The conflict between economic policy and human rights

The conflict between economic policy and human rights

Human rights are often perceived as an anchor for further policy making. This may sit uneasy with the dominance of economic arguments of efficiency. But efficiency can only be measured against some (shared) goals.

Ruben Zandvliet in his blog on the efficiency gains of human rights, of November 20, argues that the economic narrative has become too dominant in the discourse on human rights. It obfuscates the independent value of human rights. He favours a confrontation between social values and economic arguments to provide moral justification for human rights and social policy. I was surprised by his observation on the dominance of the economic narrative as to me the discourse on human rights is dominated by the legal narrative, actually ignoring economic arguments. I was also surprised by his (implicit) assertion that economic arguments do not involve social values.

On the first point, the dominance of law in the discourse of human rights, ignoring economic arguments, I point to the indivisibility of all human rights. Elsewhere I have argued that if resources are limited, improving, for instance access to education, this may involve sacrificing the availability of affordable housing to name two of the (indivisible) human rights that are mentioned in the Universal Declaration of Human Rights.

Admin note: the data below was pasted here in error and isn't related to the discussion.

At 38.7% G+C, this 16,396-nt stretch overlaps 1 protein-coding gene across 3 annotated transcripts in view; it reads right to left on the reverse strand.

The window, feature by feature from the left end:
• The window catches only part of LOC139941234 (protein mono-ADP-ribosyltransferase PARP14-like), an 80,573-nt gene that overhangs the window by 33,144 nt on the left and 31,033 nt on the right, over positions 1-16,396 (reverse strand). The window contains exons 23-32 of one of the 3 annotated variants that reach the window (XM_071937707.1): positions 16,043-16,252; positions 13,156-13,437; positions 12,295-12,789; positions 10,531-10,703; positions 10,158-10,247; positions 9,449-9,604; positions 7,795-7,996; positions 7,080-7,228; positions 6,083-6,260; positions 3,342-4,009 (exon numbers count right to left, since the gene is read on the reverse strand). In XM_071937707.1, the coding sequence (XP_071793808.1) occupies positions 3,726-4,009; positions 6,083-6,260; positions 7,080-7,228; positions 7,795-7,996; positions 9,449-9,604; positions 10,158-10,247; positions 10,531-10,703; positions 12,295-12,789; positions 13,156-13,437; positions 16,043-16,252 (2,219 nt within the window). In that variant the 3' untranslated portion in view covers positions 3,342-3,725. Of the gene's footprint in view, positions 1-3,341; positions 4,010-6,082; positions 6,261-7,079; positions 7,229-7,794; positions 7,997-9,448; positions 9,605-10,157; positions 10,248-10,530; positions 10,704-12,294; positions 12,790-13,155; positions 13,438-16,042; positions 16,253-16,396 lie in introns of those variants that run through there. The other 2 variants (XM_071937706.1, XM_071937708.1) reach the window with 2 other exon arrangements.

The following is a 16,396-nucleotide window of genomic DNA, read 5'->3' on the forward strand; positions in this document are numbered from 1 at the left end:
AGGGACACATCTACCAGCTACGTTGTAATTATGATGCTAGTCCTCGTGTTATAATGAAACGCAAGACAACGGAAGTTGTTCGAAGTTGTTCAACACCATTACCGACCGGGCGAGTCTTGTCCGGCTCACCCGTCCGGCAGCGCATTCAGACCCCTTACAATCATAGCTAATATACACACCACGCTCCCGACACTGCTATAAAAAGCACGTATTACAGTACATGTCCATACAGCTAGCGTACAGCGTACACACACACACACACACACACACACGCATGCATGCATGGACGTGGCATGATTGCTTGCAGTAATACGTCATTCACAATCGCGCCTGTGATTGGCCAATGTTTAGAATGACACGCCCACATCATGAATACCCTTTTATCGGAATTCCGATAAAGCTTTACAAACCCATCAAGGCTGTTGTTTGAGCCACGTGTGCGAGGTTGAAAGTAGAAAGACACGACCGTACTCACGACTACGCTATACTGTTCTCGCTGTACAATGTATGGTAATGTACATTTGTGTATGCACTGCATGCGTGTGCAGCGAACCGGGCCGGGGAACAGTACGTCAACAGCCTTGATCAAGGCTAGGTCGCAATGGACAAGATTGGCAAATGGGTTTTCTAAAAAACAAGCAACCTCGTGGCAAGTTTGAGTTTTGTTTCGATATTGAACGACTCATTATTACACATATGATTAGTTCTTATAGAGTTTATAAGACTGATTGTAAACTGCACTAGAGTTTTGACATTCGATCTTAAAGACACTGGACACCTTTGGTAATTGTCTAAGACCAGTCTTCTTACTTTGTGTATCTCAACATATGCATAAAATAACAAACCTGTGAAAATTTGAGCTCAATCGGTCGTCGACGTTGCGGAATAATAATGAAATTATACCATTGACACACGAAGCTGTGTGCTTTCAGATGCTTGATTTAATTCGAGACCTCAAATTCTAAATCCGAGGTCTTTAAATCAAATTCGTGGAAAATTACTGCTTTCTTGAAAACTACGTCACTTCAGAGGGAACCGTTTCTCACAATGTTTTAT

On the second point, the economic narrative focuses on growth and welfare, rather than on human rights, but there is a social value involved. By increasing income, it becomes possible to attain more social goals, be that free access to primary education or affordable housing. Higher incomes empower people to realize their individual and social goals. Even if the focus is not on realizing human rights, economic development contributes to the possible realization of these.

This does not preclude discussion on social values, nor on human rights. Amartya Sen, the 1998 recipient of the Nobel prize in economics (for his work on welfare economics), argues that human rights are best seen as articulations of social ethics. Their functional usefulness lies in practical reason. They can be disputed, but the claim of generality of human rights is that they will survive open and informed scrutiny. They may be legalized or inspire legislation, but that is a further fact, rather than a defining characteristic of the rights themselves.

Sen also argues that the inclusion of social and economic rights in the discussion on human rights reflects the changes in the global politics of justice in which global poverty and economic and social deprivation came to centre stage in the engagement with human rights, pulling the discussion on human rights into the field of development economics as well. But this very much concerns the confrontation between social values and economic arguments that Ruben wants.


Add a comment